There's a simple yet deeply profound concept at work at the center of Hiss Golden Messenger.

Under the layers of exceptional musicianship, highly tuned grooves and musical notions ranging in influence from country-western and folk to Muscle Shoals soul is a man writing himself through a journey.

The project of Michael (M.C.) Taylor, the Americana/folk rock band has emerged on the radar of national media and garnered high praise for bringing fresh air to a genre that is quickly becoming saturated.

But Taylor has been around for a long time, cutting his teeth on the project with five studio albums before catching the eye of Merge Records. The celebrated indie label has put out his last two albums, including the most recent, 2016's "Heart Like A Levee."

Over the years, Taylor's writing has been the core of the project as he peppered his albums with songs about love, loss and journey, while fine-tuning his compass to a place of unbridled honesty. On the title track of his latest album, Taylor sings to his love, "Do you hate me, honey/As much as I hate myself?"

"My goal, whether I am up to it or not every day, is to write something that reveals a truth about myself," Taylor told Do Savannah. "Sometimes the brain or the ego is not in the mood to deal with that. Sometimes, the brain wants it, my brain. Not every song that I write is great, but every song teaches me something about myself."

The 11 tracks on "Heart Like A Levee" began with Taylor in a moment of bold transition in early 2015. He had just quit his day job to focus entirely on Hiss Golden Messenger. It was a daring decision, to venture out on a gamble with a family who relies on him as a breadwinner. Throughout the album, Taylor wrestles with himself and the world, and at times finds solace.

In the ever-changing landscape of the music industry, musicians have been forced to tour much more often now than perhaps in earlier years of rock 'n' roll. Ticket/merchandise sales help fund a lot of musicians, since album sales plummeted with the advent of the digital age and streaming. Regardless, Taylor presses on with a keen sense of purpose.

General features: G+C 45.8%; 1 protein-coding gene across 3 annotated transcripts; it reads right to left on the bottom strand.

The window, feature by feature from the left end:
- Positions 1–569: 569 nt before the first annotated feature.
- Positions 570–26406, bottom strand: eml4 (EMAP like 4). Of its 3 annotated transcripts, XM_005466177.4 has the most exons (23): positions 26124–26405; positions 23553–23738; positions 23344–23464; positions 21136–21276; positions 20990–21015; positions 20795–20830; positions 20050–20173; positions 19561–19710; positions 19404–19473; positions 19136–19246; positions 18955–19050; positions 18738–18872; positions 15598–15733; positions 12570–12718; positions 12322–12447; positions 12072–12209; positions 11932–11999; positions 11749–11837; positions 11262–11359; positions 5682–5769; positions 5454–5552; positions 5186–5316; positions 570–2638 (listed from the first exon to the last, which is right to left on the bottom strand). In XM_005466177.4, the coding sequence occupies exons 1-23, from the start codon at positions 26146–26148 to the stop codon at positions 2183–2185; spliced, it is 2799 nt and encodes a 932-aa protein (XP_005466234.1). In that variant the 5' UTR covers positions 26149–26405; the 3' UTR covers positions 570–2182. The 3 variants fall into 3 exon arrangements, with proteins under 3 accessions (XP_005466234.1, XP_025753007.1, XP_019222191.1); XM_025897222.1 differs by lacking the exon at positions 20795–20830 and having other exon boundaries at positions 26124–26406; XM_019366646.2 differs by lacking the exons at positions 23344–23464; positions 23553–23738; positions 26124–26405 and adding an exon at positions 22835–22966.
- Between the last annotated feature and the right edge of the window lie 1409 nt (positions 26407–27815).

"I hear people talking about the good ol' days when money was a lot more easy to come by," Taylor said. "I've never experienced that in my life. I've been playing music for a long time. To me, the music industry, I guess it's hard. To me it's always been tricky to navigate. For most days, for me, it's better than working a normal nine-to-five job.

"I think at the core of music, the way people respond to melody and to words that are put together in a certain way, I don't think that's really changed in any way," he added. "It seems pretty consistent to me."

Over the years, a variety of musicians have helped shape Hiss Golden Messenger's final product. Three, however, have remained constant in Taylor's songwriting and recording of late: brothers Brad and Phil Cook, and Scott Hersh, the latter of whom Taylor started the project with when they relocated to North Carolina together in 2007.

"The people I play with are really good," Taylor said. "They can play anything. At this point, having recorded with people like Phil Cook and Brad Cook and Scott Hersh so much, I can hear what they're going to do when I am writing. Or, I can write toward their strengths.

"They have very specific colors. If all of those guys are a different color of the spectrum, we can put together a cool set of colors when we make a recording."

Hiss Golden Messenger's double bill at the Savannah Music Festival is his third appearance in Savannah in as many years after back-to-back stints at Savannah Stopover Music Festival in 2015 and 2016. Taylor will have the brothers Cook in tow, and possibly a drummer, as well as some new material.

"We're kind of gearing up to make a new record," Taylor said. "I have a bunch of new songs. Which is what I've been spending my time on when I am home. It'll be fun. Savannah's a good vibe. I love your town."

Hiss Golden Messenger/Sounds of Kolachi

When: 9 p.m. April 1 and 5:30 p.m. April 2

Where: Charles H. Morris Center, 10 E. Broad St.

Cost: $35